A CBS news poll found a growing number of Americans think the environment will be worse for the next generation. A majority think global warming is caused by human activity, and over half think it’s having a serious effect now, 6 in 10 feel humanity can still do something to stop or slow climate change.
Extreme weather is being traced to rapid Arctic changes. Did you see the news report on the iceberg breaking off to float away and melt in the Antarctica? Scientists believe we can trace the origins of some recent extreme weather to rapid changes in the Artic. Normally the polar ice caps keep the Earth’s temperature down by reflecting the sun’s rays back into space. Now the ice is melting fast. As a result, more of the sun’s rays are being absorbed, heating the Arctic twice as fast as the global average, throwing the jet stream “out of whack.” The jet stream is a river of air in the upper atmosphere controlling the routing of storms and distribution of cold and warm air. Recent evidence shows the jet stream is becoming more amplified, making the weather more extreme.
There is a one-of-a-kind scientific drilling vessel, the JOIDES Resolution, in the “Iceberg Alley” with researchers from around the world investigating the climate history of Antarctica. Run by a multinational scientific organization, a collaboration between about 20 nations, so you can think of it as a sort of International Space Station of the oceans. As the Earth’s poles are warming faster than any other place on the planet, they drill into the deep-sea sediments, dropped by icebergs over the last few million years and view all the different layers.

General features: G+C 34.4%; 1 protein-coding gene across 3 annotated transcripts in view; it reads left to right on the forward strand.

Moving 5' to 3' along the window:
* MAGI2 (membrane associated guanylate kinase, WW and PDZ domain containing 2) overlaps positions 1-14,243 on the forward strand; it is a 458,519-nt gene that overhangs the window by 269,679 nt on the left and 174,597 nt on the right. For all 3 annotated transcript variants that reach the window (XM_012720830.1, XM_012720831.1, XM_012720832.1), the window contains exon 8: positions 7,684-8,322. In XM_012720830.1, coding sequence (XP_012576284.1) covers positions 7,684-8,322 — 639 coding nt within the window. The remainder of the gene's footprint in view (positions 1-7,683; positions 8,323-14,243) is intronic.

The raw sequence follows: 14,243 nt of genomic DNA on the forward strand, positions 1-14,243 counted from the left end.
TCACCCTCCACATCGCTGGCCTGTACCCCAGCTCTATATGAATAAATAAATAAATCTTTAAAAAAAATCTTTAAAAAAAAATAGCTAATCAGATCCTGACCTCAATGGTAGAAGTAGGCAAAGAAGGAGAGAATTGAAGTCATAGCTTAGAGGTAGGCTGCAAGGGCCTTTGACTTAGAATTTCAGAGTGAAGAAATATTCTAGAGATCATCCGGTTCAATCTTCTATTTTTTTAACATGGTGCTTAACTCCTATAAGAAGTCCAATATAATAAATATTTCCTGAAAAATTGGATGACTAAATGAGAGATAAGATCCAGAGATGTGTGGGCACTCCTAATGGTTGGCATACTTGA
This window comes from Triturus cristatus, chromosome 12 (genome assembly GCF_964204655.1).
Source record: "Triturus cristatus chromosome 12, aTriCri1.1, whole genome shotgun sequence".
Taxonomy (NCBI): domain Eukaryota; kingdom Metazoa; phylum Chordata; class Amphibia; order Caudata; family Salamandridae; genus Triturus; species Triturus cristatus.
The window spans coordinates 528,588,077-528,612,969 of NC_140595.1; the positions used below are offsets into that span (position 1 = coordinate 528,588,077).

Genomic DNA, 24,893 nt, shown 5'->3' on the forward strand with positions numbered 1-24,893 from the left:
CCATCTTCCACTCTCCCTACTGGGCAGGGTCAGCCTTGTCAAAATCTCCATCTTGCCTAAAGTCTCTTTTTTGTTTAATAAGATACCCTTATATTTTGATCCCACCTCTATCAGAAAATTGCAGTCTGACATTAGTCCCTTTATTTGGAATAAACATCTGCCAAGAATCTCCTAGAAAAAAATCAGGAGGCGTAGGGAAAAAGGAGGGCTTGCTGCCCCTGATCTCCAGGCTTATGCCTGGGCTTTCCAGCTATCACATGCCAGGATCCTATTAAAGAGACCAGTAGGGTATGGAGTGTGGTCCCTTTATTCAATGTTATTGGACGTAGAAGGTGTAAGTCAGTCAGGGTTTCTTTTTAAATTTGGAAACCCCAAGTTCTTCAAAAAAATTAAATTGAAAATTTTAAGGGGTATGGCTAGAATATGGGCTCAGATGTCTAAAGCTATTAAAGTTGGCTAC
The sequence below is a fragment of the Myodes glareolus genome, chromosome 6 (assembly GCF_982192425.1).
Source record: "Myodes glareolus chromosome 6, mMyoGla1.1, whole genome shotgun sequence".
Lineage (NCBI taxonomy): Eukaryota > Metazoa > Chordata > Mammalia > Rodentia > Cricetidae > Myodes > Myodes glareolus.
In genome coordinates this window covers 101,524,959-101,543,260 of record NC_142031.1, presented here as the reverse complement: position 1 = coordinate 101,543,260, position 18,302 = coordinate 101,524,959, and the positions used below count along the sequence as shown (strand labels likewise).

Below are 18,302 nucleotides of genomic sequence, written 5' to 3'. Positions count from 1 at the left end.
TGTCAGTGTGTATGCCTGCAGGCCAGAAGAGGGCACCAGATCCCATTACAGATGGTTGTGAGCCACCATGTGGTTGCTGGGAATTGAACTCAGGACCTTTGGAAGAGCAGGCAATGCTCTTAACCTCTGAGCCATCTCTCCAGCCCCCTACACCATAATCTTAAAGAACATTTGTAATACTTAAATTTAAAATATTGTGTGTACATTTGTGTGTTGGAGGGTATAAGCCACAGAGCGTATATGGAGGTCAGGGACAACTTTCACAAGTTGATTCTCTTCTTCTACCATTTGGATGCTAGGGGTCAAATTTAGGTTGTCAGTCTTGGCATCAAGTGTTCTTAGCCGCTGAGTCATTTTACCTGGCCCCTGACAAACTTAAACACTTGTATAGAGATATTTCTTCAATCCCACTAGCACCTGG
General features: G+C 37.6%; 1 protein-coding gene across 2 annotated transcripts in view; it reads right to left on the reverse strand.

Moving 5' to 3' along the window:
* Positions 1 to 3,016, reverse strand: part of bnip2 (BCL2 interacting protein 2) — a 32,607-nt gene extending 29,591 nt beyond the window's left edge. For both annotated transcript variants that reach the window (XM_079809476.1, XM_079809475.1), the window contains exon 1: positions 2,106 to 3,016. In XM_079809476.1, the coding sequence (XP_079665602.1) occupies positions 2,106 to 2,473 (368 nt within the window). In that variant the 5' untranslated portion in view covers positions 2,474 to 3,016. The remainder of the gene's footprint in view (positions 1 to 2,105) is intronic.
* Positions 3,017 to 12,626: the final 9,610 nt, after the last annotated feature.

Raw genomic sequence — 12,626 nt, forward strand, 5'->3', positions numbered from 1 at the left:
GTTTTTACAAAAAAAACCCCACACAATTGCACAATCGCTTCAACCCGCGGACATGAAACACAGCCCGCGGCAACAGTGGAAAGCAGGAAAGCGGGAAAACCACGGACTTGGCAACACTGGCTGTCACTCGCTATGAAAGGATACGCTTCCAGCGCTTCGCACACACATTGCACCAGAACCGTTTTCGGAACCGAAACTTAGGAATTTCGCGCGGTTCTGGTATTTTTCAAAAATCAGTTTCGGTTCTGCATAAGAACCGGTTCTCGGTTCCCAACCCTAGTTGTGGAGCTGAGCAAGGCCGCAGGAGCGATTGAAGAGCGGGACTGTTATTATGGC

One of the chief scientists on the voyage, Maureen Raymo, said it is important to realize that the ice sheets are melting. “It’s because we know so much about how climate varies naturally that we know what’s happening now isn’t natural, that it is caused by human activity”.
John Kerry, Secretary of State under Obama, in 2016, was instrumental in U.S. signing the International Paris acclimate agreement; this year, Trump’s administration announced its intent to withdraw. Kerry said, “There are countless economic analyses that show it is cheaper to make the investments and do the things we need to do now to prevent the damage than it is to wait for the damage”.
The past five years have been the warmest since record keeping started in the late 1800s. Our earth has experienced 42 straight years, since 1977, with above global temperatures according to the National Oceanic and Atmospheric Administra-tion.
Oh my, I have little space left to tell about my favorite “Holiday of Hope”, National Arbor Day. You might say- “didn’t we just celebrate Arbor Day?” You would be right. Each state choses the date most fitting for planting a tree in their state. Florida chose the third Friday in January. National Arbor Day will always be the last Friday in April. So, live it up and plant a tree. You’ll be glad you did. Be sure and thank it for it’s many attributes.
Joyce Comingore is a Master Gardener, hibiscus enthusiast and member of the Garden Club of Cape Coral.